At the end of the day, the LSAC wants to get a good look at a test taker’s proficiency in the skills the council thinks are important. Rather than trying to calculate this by hand, a much easier method is to simply use a score conversion table to translate your raw score into a scaled score.

Your Final LSAT Percentile

Once you’ve performed the LSAT score percentile conversion, your scaled LSAT score range reflects your performance specifically on the test that you sat for, but your percentile rank shows how you performed based on the distribution of LSAT scores in the three years prior to the year you took the test.

Why does the LSAC calculate LSAT score percentiles from previous years? This LSAT score percentile conversion helps better gauge percentiles with greater accuracy. Given the fluctuations that occur in any one test or any one year, it is more reliable for LSAC to look at a span of time. As a result, you don’t need to worry about dueling the fellow test-takers sitting to your left and right for your percentile—your LSAT score percentile puts you in competition with students who have already taken the test.

And so what do these percentiles mean for you? We’ll get into more details about how law schools use this info below, but in the meantime, here are a few key points:

  • A score of 150 puts you right in the middle of the pack
  • A 160 puts you ahead of about 80% of test-takers
  • The ten-point range from 170-180 is separated by less than three percentile points—because very few students score in that range
  • However, the ten-point range from 140-150 is generally separated by a whopping 30 percentile points—simply because there are so many more test-takers who fall into that range!

What LSAT Score Percentiles Do You Need for Law School?

Each law school’s LSAT score percentile numbers tell you how your score compares to the scores of recently enrolled students. There are three percentile numbers that you’ll want to look at when researching law schools: the 25th percentile, the 50th percentile, and the 75th percentile. You can also read more about the LSAT scores for the top 100 law schools here.

How to Calculate Your LSAT Percentile (7)

25th Percentile LSAT Score

If your score falls into a school’s 25th percentile range, that means your LSAT score was better than that of 25% of recently admitted students. Put differently, it means that 75% of recently admitted students scored higher on the LSAT than you did.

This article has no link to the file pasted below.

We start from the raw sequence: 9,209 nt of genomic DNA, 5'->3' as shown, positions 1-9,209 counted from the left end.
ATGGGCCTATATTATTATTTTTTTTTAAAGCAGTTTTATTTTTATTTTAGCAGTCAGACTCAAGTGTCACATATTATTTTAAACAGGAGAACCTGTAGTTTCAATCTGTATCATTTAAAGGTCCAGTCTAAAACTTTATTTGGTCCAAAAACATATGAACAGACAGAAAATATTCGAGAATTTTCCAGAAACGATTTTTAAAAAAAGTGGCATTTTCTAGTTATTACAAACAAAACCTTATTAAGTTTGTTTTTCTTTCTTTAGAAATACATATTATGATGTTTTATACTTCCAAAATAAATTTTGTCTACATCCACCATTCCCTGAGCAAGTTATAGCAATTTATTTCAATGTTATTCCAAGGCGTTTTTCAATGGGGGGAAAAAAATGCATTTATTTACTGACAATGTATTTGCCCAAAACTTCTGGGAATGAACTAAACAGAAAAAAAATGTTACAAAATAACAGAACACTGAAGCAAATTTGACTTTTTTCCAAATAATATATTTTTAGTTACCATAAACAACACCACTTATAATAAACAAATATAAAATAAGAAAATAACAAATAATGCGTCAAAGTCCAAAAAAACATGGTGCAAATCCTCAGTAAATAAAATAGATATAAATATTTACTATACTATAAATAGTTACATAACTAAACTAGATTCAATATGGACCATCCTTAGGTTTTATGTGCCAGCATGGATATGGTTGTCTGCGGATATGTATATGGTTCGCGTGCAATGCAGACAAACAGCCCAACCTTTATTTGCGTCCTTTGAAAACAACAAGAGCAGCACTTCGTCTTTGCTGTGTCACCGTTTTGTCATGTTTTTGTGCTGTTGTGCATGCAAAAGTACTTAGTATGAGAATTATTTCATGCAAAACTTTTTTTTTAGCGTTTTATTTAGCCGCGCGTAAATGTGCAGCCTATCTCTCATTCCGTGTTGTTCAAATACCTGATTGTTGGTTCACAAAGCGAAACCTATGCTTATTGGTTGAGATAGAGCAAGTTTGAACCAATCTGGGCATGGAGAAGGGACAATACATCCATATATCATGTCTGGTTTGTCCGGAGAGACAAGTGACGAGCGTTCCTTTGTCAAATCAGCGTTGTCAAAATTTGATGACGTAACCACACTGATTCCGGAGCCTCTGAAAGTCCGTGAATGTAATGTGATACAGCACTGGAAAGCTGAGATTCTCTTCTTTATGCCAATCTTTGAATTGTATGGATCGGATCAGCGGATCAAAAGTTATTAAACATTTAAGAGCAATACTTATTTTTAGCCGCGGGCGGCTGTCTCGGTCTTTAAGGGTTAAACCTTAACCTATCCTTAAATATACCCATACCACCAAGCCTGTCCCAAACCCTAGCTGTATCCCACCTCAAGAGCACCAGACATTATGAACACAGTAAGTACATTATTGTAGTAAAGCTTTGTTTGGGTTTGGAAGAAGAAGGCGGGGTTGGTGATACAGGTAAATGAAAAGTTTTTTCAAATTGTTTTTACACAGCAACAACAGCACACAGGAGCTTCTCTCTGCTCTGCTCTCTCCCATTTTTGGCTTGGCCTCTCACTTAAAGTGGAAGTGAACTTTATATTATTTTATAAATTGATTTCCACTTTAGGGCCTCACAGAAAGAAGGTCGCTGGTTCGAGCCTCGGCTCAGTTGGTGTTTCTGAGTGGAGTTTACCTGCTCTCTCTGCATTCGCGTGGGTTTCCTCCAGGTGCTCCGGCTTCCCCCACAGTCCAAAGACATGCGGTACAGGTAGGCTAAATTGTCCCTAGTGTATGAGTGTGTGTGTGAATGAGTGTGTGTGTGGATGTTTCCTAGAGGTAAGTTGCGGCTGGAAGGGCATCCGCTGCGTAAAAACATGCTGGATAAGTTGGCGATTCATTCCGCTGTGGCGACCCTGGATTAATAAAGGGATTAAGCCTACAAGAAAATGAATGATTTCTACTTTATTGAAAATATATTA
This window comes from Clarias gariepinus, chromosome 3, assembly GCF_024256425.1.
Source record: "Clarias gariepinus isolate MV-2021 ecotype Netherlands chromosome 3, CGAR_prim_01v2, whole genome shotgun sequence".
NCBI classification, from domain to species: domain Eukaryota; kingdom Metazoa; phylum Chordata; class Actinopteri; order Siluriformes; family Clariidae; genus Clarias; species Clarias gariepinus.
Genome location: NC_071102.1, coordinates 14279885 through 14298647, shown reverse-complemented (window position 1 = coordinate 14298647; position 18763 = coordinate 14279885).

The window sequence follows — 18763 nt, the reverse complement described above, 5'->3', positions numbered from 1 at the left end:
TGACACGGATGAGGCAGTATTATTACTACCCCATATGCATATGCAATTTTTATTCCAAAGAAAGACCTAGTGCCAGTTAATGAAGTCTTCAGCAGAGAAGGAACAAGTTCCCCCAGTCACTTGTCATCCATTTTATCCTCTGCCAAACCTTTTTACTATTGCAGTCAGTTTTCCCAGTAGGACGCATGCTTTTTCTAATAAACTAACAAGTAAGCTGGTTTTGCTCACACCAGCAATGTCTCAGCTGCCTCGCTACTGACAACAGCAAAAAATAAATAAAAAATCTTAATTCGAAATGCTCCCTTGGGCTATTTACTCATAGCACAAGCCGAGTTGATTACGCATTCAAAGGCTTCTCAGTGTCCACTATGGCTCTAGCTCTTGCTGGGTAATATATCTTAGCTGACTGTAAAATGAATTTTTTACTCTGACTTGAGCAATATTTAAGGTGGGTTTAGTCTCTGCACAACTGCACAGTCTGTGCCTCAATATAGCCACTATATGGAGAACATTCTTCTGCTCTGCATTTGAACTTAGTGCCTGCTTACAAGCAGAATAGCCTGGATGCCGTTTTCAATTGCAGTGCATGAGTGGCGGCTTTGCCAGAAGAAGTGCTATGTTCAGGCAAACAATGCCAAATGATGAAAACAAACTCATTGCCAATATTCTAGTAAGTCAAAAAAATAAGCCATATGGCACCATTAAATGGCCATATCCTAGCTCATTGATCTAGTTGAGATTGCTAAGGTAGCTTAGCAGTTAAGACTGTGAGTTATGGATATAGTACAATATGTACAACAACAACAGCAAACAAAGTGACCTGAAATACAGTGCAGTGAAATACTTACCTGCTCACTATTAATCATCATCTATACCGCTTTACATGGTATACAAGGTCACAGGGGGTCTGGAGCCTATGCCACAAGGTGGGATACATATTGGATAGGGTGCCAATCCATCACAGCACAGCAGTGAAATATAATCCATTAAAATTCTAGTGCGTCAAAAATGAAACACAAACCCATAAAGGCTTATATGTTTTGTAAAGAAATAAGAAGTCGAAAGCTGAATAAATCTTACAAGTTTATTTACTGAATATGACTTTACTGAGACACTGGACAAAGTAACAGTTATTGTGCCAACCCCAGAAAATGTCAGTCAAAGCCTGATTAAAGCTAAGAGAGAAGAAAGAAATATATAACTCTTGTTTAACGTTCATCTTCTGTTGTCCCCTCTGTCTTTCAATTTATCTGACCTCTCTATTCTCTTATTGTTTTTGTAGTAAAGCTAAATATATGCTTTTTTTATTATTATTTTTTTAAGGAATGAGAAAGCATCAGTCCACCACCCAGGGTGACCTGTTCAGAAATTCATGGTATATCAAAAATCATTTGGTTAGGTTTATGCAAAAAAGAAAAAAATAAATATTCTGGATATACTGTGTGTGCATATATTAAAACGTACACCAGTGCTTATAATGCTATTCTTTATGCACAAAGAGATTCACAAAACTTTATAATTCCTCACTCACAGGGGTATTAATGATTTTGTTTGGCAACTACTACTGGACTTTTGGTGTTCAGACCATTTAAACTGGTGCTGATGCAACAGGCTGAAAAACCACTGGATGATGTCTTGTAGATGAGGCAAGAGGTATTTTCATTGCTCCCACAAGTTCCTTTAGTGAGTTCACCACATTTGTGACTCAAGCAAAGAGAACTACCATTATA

(Video) LSAT-India 2022 - Scoring Explained | Percentage/Percentile/Raw Score/ Scaled Score

If your LSAT score falls into a law school’s bottom 25th percentile, then this is not a good LSAT score for this program. Now, if the rest of your application is beyond stellar—to the point that you’d basically get in no matter what—then you’re fine. But, if that’s the case, then you’re probably not reading this post right now.

Should you give up on your dream of attending this law school? No! There’s nothing wrong with applying to a reach school or two (in fact, we encourage it). Remember that a full 25% of recently admitted students scored as well or worse than you. You always have a chance.

Moral of the story: This is a reach school.

The 50th Percentile: Average LSAT Score

I know that you’ve probably taken statistics classes and are wondering why I keep repeating how a bell curve works. But, here it is again. If your score is within a school’s 50th LSAT percentile, then you scored higher than 50% of recently enrolled students. You also scored lower than 50% of recently enrolled students. Your score is average for this school.

If you score within a school’s 50th percentile, then your LSAT score is pretty good. There’s a realistic chance that you’ll be accepted into this program. At the very least, you will have passed a minimum threshold that leads to your application going into a “maybe” pile for further consideration.

This also means that the other aspects of your application—the “soft factors” like your recommendation letters, personal statement, and work experience—are now very important. If this is the case, and you don’t plan to take the LSAT again, spend your time and energy making your application the absolute best it can be.

Moral of the story: This is a target school. You should feel comfortable applying to several schools in this category.